(WKTV) - Strong and influential.
Kind and passionate.
Those are all words to describe one local woman who has branched out, but has never forgotten her roots.
From Utica Catholic Academy to the 41st floor, from her first job at SUNY IT to helping to secure Nano Utica and its future jobs, you can call RoAnn Destito a game changer.
She went from the 116th Assembly District to a cabinet position of commissioner of the office of general services. But leaving a post she -- and her constituents -- were familiar with was not easy.
"I have been very fortunate in my life," Destito said. "I have. This is a way for me to give back."
Her view has changed, and in some ways so has her vision for the Mohawk Valley.
"Jobs and business. That's what I saw not happening in the Utica-Rome area," she said. "We were losing jobs. Nothing was coming back to fill in. That's what we needed and we need a new vision of where we were gonna go."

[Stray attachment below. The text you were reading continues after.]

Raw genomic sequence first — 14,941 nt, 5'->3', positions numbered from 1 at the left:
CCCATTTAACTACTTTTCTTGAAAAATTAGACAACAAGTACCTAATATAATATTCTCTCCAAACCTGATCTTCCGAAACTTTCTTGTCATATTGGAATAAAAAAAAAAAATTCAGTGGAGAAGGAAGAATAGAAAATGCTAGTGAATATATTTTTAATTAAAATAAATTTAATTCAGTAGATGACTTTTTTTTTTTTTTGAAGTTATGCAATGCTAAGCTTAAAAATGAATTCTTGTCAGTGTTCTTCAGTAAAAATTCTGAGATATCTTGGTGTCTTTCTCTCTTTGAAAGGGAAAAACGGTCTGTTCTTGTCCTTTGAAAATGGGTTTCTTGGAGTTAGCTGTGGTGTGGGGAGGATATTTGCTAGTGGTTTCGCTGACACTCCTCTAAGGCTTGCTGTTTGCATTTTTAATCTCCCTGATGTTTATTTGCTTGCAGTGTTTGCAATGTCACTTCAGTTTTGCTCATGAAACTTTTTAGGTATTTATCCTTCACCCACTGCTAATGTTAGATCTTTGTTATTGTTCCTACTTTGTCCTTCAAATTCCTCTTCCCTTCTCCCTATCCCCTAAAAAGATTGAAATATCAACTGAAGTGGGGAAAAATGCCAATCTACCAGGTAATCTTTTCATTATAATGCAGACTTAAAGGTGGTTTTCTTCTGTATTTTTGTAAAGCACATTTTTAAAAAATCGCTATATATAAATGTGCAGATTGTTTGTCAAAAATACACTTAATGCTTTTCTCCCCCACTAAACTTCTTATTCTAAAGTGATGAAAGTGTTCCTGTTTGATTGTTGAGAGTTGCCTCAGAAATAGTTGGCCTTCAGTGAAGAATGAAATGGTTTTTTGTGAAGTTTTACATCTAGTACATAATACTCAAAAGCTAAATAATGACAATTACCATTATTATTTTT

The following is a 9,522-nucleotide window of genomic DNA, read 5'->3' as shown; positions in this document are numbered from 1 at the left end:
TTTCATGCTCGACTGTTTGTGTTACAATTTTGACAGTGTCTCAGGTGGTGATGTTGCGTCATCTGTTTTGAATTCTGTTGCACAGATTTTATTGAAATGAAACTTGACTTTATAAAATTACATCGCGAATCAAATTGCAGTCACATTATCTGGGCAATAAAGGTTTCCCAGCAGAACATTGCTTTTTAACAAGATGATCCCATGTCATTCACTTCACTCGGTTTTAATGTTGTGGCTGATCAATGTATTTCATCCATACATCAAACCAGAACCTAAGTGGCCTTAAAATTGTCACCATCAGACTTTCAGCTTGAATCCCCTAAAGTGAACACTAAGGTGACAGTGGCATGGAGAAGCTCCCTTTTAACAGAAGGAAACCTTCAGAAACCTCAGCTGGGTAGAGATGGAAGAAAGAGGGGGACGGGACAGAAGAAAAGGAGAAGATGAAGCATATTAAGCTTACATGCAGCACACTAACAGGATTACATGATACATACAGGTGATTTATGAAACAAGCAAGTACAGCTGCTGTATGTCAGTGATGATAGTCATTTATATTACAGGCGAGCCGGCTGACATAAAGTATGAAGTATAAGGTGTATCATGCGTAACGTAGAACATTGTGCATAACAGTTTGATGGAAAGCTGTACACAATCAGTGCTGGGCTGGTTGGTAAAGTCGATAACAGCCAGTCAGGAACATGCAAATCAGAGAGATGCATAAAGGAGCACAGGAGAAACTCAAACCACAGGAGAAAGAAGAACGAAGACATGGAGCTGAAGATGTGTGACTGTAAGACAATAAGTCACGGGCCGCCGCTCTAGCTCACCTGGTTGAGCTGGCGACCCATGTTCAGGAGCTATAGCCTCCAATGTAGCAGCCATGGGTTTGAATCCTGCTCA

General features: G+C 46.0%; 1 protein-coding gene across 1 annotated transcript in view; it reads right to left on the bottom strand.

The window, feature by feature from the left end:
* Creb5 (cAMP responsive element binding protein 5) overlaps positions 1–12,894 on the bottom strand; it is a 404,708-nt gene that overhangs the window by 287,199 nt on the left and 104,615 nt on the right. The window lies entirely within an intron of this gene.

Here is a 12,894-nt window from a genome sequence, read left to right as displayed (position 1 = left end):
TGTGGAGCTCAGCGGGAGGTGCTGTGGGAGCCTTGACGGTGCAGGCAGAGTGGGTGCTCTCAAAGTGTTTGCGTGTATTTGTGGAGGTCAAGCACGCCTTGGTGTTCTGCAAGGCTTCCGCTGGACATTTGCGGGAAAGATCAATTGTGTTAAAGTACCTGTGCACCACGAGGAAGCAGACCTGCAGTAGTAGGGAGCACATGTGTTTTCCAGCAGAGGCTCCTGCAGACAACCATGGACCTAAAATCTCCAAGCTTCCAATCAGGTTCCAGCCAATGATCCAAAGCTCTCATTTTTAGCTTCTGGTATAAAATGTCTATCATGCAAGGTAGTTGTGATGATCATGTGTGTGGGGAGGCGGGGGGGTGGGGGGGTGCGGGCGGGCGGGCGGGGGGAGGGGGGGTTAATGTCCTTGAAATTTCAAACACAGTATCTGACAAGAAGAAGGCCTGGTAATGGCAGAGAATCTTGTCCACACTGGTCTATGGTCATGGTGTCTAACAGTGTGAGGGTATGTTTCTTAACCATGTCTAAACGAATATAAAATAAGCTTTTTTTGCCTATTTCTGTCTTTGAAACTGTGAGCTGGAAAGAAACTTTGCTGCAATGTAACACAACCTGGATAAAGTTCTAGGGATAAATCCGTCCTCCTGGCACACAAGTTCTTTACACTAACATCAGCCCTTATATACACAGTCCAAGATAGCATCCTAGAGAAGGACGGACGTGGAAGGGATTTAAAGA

Destito was 36 years old when she first went to Albany. Her son was 2. Now he's about to graduate college and she wants to make sure he has a job to come home to.
"As a mother, I want my son to have the opportunity -- should he want it -- to come home and work at home and be around his friends and family," Destito said. "Family is so important to me. It's so important to my son. So if there is an opportunity..."
Driving through Griffiss, Destito can smile knowing she was a driving force in the transition from a closed base to a true business and technology park.
Fast forward to SUNY IT. Destito always knew what this campus in Marcy was supposed to be. And she has fought for the better part of her career to see it reach its full potential.
"Jobs in the community was my number one issue," she said. "And making sure the resources are there for all that needs to be done to turn around our economy."
Six high-tech companies will arrive by the end of 2014. Just out of school, Destito did a research paper on tourism in Oneida County. Is Nano Utica the final chapter?
"The naysayers, the skeptics of the whole initiative, have changed," she said. "I hear it. I see it. People come up to me when I'm home to say 'thank you.' "
And bringing it back to working in a man's world, Destito says women have come long way in Central New York.